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Is Matt Ryan historically underrated? Taking stock of his legacy with stats and context

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The case for future Canton.

Atlanta Falcons v Tampa Bay Buccaneers Photo by Joe Robbins/Getty Images

To both Falcons fans and outsiders, I believe it’s fair to say that Matt Ryan’s career has been pretty interesting. If you’re on my side of the fence, you acknowledge Ryan as one of the Top-5 quarterbacks in the NFL today, arguably the best quarterback from 2016-2018 and a Top-30 quarterback in the history of pro football.

If you’re on the other side of the fence, you probably view Ryan as a garbage time Andy Dalton upgrade who has had the benefit of playing in a dome, chucking balls to Julio Jones and a historically great set of weapons. I’d say the truth is probably somewhere in between—your location may vary—but a lot closer to my side of the fence than the other.

Falcoholic readers may remember me leading the Matt Ryan bandwagon as early as 2015. Things were a little bit different back then. Ryan had yet to win a Conference Championship and he had yet to win a league MVP award. He put up pretty numbers, sure. But they usually hung below those of Peyton Manning, Drew Brees, Tom Brady and Aaron Rodgers.

It wasn’t easy talking up a quarterback with only 10 #QBWINZ in his last 32 starts (10-22 from 2013-2014). Context didn’t really matter then and I suppose it doesn’t really matter now. But I’ll go there.

Ryan ranks No. 1 amongst active quarterbacks in career postseason passer rating.

But with a 4-6 win/loss record, who cares?

Remember when he blew the 2012 NFC Championship game?

And who can forget “28-3.” Was anyone surprised when “Matty Ice” choked away Super Bowl LI?

I’m either hitting you with a laundry list of excuses, or a refreshing bit of context. Again, your location on the spectrum probably varies.

The Falcons finished 7-9 in 2018, a disappointment for sure. You already know about the defensive injuries and the limitations of Sarkisian’s offense. I suppose I’m just piling on the excuses. Oh well, cue the tweet.

Even when Atlanta was losing, defenses were still struggling to stop Ryan.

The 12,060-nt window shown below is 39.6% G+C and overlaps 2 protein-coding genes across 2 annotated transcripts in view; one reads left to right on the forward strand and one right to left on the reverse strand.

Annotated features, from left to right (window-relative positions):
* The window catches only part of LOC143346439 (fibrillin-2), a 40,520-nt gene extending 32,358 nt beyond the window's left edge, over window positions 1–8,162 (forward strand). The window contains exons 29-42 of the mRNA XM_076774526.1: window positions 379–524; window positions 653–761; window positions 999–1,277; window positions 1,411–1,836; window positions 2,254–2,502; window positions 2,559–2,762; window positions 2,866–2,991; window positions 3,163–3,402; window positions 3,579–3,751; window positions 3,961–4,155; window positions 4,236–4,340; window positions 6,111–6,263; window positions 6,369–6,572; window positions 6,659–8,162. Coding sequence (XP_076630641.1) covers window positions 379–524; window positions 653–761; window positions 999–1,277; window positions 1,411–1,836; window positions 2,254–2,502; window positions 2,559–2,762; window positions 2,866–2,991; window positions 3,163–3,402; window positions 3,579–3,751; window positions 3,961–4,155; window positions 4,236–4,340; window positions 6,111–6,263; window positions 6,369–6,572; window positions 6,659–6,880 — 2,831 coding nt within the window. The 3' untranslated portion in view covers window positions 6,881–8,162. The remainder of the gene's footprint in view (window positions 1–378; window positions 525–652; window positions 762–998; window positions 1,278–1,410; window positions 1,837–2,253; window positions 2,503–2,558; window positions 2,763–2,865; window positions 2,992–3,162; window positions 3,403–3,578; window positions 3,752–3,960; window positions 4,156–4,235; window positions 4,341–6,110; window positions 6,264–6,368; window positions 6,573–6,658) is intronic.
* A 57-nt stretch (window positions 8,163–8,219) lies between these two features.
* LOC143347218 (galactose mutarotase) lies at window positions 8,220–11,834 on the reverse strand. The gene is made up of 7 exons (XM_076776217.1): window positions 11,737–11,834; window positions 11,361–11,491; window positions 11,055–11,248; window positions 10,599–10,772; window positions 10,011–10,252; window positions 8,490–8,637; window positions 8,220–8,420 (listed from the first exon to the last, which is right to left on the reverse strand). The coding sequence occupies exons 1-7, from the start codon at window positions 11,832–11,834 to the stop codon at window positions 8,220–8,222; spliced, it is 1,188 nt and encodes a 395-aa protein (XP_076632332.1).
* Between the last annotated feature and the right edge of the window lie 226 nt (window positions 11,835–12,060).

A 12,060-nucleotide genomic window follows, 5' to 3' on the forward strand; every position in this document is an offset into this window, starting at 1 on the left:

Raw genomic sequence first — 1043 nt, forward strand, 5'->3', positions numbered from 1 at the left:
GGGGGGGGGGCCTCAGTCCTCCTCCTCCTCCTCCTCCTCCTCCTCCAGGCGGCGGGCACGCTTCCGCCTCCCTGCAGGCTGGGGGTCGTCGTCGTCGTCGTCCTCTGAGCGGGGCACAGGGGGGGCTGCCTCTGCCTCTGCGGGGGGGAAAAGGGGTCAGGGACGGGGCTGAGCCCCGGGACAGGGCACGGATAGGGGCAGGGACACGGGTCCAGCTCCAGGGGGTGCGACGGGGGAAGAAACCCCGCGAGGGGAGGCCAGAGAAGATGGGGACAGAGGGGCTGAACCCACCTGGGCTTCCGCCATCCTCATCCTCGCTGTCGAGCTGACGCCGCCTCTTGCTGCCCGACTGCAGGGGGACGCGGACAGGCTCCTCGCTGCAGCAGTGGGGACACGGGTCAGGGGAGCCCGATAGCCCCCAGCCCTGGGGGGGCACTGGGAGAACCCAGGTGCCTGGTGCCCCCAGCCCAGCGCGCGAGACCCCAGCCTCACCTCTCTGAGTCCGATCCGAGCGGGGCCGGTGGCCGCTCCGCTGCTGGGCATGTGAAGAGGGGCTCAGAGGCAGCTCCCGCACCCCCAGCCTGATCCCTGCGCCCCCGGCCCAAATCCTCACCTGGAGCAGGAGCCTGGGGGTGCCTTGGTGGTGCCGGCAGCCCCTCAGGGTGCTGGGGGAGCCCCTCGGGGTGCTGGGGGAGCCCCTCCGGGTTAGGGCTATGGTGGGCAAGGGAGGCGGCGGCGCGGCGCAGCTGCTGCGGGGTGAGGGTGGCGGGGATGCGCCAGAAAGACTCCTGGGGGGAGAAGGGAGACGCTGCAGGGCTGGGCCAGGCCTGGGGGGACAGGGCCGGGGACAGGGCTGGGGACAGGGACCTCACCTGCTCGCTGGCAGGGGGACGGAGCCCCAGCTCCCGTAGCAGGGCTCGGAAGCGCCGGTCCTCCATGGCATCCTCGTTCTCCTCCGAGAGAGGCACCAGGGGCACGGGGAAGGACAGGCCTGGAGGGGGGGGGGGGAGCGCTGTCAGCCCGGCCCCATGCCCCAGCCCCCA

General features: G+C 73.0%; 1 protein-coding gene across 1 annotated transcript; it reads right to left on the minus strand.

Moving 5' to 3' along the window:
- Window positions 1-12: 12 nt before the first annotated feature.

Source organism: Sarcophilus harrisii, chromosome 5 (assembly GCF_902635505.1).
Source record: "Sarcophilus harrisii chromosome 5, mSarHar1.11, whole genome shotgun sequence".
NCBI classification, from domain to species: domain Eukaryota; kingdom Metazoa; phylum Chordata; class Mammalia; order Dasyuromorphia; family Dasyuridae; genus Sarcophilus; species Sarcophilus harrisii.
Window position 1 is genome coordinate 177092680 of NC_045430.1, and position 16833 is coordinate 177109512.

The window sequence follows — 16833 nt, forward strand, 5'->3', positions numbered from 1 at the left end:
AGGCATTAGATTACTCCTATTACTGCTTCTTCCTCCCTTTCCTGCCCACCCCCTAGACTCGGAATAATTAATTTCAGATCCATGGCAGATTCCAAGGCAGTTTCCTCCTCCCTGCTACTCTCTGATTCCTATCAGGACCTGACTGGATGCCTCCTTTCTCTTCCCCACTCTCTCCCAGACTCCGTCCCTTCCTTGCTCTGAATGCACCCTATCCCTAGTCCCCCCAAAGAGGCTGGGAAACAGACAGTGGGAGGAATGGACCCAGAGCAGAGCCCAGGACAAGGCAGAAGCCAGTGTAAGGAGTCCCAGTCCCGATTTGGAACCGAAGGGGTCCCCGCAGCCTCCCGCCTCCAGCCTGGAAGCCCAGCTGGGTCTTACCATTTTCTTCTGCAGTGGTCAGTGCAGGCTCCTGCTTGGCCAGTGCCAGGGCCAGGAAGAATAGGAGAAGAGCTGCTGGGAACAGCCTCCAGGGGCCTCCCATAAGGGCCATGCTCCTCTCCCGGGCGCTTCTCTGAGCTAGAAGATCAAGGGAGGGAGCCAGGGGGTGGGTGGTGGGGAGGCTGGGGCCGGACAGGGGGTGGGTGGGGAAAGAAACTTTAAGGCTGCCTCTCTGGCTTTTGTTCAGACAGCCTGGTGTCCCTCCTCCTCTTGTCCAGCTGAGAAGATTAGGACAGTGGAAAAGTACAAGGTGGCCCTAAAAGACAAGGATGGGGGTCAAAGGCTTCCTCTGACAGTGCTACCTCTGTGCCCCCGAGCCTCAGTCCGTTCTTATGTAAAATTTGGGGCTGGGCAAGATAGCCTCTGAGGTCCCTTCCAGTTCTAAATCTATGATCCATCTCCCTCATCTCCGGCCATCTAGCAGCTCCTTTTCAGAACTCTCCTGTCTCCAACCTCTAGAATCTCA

The “dome quarterback” finished 2018 with a higher passer rating outdoors (99.2) than Packers quarterback Aaron Rodgers had outdoors (96.7).

If you have the opportunity to watch Ryan’s tape from 2016-2018 (maybe minus the game I already mentioned one time too many), I encourage you to do so. His footwork in the pocket, ability to stand tall and deliver passes with tremendous touch and accuracy is rare. Falcons fans may not want to hear it, but Ryan’s play reminds me of Brees in that regard.

Eleven years into his career, what should Ryan’s legacy be?

Ranking Ryan

My metric QBS2 combines a quarterback’s league-ranking in passer rating, DVOA (Football Outsiders) and Total QBR (ESPN) and adjusts for era. QBS2 Prime takes the average of a quarterback’s 10 best seasons. By that measure, Ryan’s score (78.74) tops that of Hall of Famers Bart Starr (75.32), Troy Aikman (69.21) and John Elway (68.31). Despite playing during the most competitive quarterback generation in NFL history, Ryan’s efficiency has been historically excellent.

His 4,052 pass completions and 46,720 passing yards are both all-time NFL records for quarterback production through the first 11 seasons of one’s career.

Only Manning (333) and Dan Marino (298) have thrown more touchdown passes than Ryan (295) through the first 11 seasons of their careers.

When I ranked the Top-50 quarterback in Pro Football History following the end of the 2018 season, Ryan landed at 27th on my list.

Like anyone else, he has the potential to move up or down as time goes on.

If wins and rings are “the measure” isn’t it fair to say that Ryan’s legacy will be determined by the performance of his teammates and coaches?

If he were to regress in 2019 and play closer to the level of Brady (2018) or Flacco (2012), but his supporting cast improves, leading to more wins and an eventual ring, Ryan’s legacy changes in a big way, no?

Food for thought.

Wherever you rank him, I’d be interested in hearing your opinion!

Ryan Michael is a Pro Football Analyst who specializes in quarterback statistics, analytics, film-study and interviews with NFL veterans. He has used his own era-adjusted metric, QBS2, to grade every qualifying starting quarterback since 1937. For more information, you can visit his website at www.quarterbackscore.webs.com and follow him on Twitter @theryanmichael